On Oct. 28 last year, President Donald Trump tweeted a photo that quickly went viral. It showed an adorable snapshot of a bright-eyed Belgian Malinois, tongue lolling, still wearing its camo military vest. In the caption, President Trump explained that the pup, Conan, was a national hero who was instrumental in taking down ISIS leader Abu Bakr al-Baghdadi. With four years in special operations forces and roughly 50 missions under his collar, Conan was selected to be part of the
team that pursued al-Baghdadi through a network of underground tunnels in northwest Syria, where the terrorist ultimately died. It’s unclear whether Conan was there to track al-Baghdadi or to spot improvised explosive devices that may have been planted on the route, but either way, he performed well.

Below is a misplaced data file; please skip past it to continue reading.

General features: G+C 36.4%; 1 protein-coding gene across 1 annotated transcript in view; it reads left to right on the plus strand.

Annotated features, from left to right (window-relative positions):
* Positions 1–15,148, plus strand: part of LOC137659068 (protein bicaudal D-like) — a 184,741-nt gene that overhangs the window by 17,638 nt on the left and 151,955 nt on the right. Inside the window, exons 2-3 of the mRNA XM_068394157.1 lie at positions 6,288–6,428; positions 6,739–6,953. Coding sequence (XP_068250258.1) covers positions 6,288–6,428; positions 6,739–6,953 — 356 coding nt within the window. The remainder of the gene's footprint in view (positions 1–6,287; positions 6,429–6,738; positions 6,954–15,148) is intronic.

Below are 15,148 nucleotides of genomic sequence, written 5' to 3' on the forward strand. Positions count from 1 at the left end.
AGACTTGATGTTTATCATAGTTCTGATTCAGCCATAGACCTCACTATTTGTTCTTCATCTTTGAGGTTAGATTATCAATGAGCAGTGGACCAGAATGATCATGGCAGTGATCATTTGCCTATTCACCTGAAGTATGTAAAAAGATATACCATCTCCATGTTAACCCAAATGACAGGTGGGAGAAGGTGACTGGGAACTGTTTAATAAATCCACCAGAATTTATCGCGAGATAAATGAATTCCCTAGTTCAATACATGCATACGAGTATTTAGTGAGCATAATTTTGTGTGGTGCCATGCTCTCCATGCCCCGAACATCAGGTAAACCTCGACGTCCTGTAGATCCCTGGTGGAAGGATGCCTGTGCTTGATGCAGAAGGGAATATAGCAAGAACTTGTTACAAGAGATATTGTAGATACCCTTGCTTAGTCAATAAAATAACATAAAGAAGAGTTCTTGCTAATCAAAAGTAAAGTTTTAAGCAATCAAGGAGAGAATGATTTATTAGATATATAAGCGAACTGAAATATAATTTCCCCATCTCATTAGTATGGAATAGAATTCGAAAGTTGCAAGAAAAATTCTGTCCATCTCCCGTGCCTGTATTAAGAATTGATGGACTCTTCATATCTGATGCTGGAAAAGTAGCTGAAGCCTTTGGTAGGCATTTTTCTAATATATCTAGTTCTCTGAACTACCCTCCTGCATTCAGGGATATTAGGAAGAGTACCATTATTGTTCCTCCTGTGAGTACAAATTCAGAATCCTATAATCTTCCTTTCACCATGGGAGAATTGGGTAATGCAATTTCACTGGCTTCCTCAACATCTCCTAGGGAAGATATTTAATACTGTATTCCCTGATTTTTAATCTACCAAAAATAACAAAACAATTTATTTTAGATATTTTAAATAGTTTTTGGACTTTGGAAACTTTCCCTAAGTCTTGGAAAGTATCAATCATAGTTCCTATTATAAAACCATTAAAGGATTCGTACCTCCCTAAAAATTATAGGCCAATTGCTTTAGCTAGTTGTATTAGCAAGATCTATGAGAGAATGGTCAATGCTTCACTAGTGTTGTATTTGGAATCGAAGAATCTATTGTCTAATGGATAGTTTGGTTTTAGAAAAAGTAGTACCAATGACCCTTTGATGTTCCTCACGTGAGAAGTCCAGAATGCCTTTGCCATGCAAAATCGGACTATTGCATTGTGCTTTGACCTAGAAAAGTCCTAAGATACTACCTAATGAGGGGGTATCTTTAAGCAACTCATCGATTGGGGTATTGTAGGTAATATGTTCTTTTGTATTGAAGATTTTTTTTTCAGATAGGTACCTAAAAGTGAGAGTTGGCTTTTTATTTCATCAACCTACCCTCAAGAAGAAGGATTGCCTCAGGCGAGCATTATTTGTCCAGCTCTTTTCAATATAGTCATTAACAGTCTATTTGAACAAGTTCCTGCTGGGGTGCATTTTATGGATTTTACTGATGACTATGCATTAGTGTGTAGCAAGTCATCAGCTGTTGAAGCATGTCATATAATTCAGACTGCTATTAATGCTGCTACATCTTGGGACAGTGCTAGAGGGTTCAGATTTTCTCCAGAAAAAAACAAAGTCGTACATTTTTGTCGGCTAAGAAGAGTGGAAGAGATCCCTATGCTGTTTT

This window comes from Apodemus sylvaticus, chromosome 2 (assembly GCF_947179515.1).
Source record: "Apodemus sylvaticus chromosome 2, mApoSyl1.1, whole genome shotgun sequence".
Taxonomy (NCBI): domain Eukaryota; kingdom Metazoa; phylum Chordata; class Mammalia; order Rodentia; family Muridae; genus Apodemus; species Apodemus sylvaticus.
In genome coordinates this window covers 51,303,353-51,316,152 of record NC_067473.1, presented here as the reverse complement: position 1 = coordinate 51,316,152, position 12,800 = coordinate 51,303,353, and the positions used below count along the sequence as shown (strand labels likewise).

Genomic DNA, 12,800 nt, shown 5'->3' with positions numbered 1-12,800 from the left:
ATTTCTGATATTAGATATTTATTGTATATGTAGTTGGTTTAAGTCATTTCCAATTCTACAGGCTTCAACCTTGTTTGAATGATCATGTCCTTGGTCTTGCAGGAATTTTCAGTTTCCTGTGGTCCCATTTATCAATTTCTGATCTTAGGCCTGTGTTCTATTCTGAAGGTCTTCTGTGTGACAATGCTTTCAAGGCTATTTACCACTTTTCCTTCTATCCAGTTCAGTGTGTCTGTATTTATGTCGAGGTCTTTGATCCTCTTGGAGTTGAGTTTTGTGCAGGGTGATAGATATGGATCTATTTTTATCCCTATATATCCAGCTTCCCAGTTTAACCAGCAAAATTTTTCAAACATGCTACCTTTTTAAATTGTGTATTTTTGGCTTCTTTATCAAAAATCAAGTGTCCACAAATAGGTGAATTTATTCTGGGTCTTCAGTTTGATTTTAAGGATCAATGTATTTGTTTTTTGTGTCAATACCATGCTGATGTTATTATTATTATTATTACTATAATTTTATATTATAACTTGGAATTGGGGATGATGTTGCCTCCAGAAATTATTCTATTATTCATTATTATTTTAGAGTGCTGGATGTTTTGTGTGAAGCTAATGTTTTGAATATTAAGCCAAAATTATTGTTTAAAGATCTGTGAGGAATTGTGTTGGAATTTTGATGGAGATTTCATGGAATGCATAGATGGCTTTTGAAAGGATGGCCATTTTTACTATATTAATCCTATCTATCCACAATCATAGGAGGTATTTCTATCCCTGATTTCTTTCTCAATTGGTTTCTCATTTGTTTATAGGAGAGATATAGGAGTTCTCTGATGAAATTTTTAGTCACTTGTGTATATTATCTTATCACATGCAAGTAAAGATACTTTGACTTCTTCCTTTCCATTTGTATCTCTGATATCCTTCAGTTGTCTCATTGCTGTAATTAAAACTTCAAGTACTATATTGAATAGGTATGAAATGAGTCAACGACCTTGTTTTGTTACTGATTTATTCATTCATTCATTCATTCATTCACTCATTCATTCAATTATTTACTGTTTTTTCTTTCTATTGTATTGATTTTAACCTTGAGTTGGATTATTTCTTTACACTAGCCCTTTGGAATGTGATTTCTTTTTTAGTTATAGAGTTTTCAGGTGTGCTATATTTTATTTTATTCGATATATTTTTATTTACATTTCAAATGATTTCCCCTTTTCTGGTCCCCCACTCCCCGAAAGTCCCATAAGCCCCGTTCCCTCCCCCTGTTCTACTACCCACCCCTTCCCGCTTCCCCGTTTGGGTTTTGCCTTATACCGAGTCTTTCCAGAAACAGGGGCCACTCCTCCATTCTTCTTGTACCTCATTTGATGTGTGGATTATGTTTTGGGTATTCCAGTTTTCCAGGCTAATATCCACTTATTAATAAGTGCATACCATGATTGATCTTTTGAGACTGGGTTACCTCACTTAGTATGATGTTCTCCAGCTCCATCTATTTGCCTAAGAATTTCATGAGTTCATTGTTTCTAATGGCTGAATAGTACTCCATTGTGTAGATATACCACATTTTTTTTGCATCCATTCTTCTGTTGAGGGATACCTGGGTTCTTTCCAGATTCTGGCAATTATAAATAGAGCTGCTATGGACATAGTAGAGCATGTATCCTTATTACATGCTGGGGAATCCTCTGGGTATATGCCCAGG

Every month, we give a big shoutout to clients who gave us referrals. This month, we’d like to recognize ...
Coye Law Firm’s Referral All-Stars!
Thank you for trusting us with your legal needs. If you have family or friends who could benefit from our services, please have them call Alex at 407-871-3811. Sarah Whitebar
EASY SHRIMP SCAMPI
Inspired byThe Blond Cook
• 1/2 cup dry white wine • 1/4 cup lemon juice • 8 oz cooked linguine • 1/4 cup parsley
• 4 tbsp butter • 4 tbsp olive oil • 1 tbsp minced garlic • 1 lb shrimp, peeled and deveined • 1/2 tsp oregano 1. In a skillet over medium heat, melt 2 tbsp of butter with 2 tbsp of olive oil. Add garlic and cook for 2 minutes. 2. Add shrimp and oregano, stirring frequently until shrimp is pink. Remove shrimp from skillet. 3. Add wine and lemon juice to skillet and bring the mixture to a boil.
4. Stir in remaining butter and olive oil and cook until butter is melted. 5. Add cooked shrimp to skillet and cook for 1 minute, stirring occasionally. 6. In a serving bowl, top cooked linguine with shrimp mixture. Garnish with parsley and serve.